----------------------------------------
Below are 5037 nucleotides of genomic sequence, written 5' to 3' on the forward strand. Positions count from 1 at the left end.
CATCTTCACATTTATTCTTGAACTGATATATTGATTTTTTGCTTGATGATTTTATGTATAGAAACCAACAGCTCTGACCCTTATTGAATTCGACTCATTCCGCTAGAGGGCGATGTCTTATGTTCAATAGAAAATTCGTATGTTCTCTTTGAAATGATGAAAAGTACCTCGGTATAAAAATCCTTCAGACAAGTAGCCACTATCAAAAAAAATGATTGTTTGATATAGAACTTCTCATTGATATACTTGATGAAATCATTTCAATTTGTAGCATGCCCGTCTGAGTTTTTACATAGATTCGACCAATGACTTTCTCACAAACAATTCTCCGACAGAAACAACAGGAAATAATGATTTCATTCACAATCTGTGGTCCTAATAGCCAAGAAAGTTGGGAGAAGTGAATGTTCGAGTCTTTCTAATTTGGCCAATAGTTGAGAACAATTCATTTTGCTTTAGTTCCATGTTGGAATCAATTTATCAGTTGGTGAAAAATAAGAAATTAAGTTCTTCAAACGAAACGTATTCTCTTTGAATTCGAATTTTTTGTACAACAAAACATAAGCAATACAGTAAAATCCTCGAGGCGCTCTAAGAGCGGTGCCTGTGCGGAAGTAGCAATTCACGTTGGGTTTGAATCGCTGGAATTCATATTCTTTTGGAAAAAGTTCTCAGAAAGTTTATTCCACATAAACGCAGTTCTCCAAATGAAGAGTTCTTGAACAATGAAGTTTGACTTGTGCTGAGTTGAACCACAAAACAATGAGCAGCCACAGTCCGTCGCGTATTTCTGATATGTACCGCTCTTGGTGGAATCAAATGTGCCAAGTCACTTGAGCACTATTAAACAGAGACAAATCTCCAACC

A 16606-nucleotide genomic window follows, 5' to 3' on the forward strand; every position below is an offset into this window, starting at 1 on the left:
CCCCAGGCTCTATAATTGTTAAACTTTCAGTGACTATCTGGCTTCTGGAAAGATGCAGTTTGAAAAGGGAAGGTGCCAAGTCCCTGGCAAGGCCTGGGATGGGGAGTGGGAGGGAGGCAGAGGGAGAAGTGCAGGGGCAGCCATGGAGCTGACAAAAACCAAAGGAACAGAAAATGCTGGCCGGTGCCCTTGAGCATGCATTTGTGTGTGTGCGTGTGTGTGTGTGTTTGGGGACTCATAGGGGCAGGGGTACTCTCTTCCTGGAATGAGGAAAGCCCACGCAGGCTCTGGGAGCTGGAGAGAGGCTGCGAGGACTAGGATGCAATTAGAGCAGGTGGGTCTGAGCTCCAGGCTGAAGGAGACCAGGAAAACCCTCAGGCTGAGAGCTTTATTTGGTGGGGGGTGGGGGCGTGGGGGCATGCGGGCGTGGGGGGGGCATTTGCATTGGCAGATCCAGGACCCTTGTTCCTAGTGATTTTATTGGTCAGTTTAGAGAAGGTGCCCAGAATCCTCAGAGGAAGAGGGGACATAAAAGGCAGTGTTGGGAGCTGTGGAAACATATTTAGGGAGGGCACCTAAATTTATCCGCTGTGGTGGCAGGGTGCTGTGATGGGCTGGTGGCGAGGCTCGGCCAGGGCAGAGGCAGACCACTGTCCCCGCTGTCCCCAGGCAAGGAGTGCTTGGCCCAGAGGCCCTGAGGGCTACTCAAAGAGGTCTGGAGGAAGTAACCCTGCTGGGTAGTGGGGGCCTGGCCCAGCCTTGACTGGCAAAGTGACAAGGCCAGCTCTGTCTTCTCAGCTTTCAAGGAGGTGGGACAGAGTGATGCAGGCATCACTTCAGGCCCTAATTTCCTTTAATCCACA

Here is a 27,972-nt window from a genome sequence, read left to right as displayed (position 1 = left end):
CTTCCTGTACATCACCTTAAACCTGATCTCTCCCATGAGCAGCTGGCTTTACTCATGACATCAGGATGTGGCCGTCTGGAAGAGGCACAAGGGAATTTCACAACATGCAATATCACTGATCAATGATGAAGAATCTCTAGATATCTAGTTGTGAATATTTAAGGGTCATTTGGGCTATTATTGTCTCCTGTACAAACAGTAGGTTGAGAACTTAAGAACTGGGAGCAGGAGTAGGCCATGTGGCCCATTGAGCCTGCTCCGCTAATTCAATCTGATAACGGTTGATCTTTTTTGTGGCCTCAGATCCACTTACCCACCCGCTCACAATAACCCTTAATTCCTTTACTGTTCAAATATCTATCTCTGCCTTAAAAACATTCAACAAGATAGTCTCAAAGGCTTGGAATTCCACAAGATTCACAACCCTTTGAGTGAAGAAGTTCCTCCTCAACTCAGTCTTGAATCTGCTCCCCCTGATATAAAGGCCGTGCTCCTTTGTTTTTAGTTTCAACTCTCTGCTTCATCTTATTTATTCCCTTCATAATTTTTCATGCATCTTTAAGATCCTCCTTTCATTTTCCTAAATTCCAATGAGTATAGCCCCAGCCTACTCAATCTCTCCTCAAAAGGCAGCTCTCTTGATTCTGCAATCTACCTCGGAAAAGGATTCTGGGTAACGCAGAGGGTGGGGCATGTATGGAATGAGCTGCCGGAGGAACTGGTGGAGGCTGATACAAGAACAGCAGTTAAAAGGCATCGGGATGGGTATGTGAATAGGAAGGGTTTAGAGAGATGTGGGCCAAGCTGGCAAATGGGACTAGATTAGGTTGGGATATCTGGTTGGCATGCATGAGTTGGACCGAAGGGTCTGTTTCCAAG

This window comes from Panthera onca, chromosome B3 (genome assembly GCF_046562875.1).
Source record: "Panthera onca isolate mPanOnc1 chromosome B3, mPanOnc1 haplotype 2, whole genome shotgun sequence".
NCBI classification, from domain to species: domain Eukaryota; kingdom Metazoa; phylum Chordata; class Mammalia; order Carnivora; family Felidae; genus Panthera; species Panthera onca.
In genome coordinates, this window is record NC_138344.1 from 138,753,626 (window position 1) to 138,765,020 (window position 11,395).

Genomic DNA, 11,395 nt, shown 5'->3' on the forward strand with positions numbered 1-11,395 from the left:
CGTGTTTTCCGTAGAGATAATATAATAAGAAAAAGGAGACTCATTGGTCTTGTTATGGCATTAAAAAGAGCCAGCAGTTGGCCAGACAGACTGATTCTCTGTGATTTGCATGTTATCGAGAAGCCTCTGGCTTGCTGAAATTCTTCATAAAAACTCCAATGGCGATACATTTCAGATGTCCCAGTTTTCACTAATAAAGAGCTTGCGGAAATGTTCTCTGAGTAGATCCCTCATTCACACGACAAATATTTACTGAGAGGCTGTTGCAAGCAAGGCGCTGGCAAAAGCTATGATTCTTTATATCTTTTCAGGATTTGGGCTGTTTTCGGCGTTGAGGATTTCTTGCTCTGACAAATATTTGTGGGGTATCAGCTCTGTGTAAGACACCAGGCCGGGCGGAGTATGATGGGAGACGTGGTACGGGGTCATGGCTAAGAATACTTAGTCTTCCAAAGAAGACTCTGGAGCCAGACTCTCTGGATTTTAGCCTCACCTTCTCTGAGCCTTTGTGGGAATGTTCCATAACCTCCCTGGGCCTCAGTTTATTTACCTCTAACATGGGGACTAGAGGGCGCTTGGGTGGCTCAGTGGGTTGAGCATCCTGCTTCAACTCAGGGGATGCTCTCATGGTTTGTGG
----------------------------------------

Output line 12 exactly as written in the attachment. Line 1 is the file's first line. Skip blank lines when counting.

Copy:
CGTGTTTTCCGTAGAGATAATATAATAAGAAAAAGGAGACTCATTGGTCTTGTTATGGCATTAAAAAGAGCCAGCAGTTGGCCAGACAGACTGATTCTCTGTGATTTGCATGTTATCGAGAAGCCTCTGGCTTGCTGAAATTCTTCATAAAAACTCCAATGGCGATACATTTCAGATGTCCCAGTTTTCACTAATAAAGAGCTTGCGGAAATGTTCTCTGAGTAGATCCCTCATTCACACGACAAATATTTACTGAGAGGCTGTTGCAAGCAAGGCGCTGGCAAAAGCTATGATTCTTTATATCTTTTCAGGATTTGGGCTGTTTTCGGCGTTGAGGATTTCTTGCTCTGACAAATATTTGTGGGGTATCAGCTCTGTGTAAGACACCAGGCCGGGCGGAGTATGATGGGAGACGTGGTACGGGGTCATGGCTAAGAATACTTAGTCTTCCAAAGAAGACTCTGGAGCCAGACTCTCTGGATTTTAGCCTCACCTTCTCTGAGCCTTTGTGGGAATGTTCCATAACCTCCCTGGGCCTCAGTTTATTTACCTCTAACATGGGGACTAGAGGGCGCTTGGGTGGCTCAGTGGGTTGAGCATCCTGCTTCAACTCAGGGGATGCTCTCATGGTTTGTGG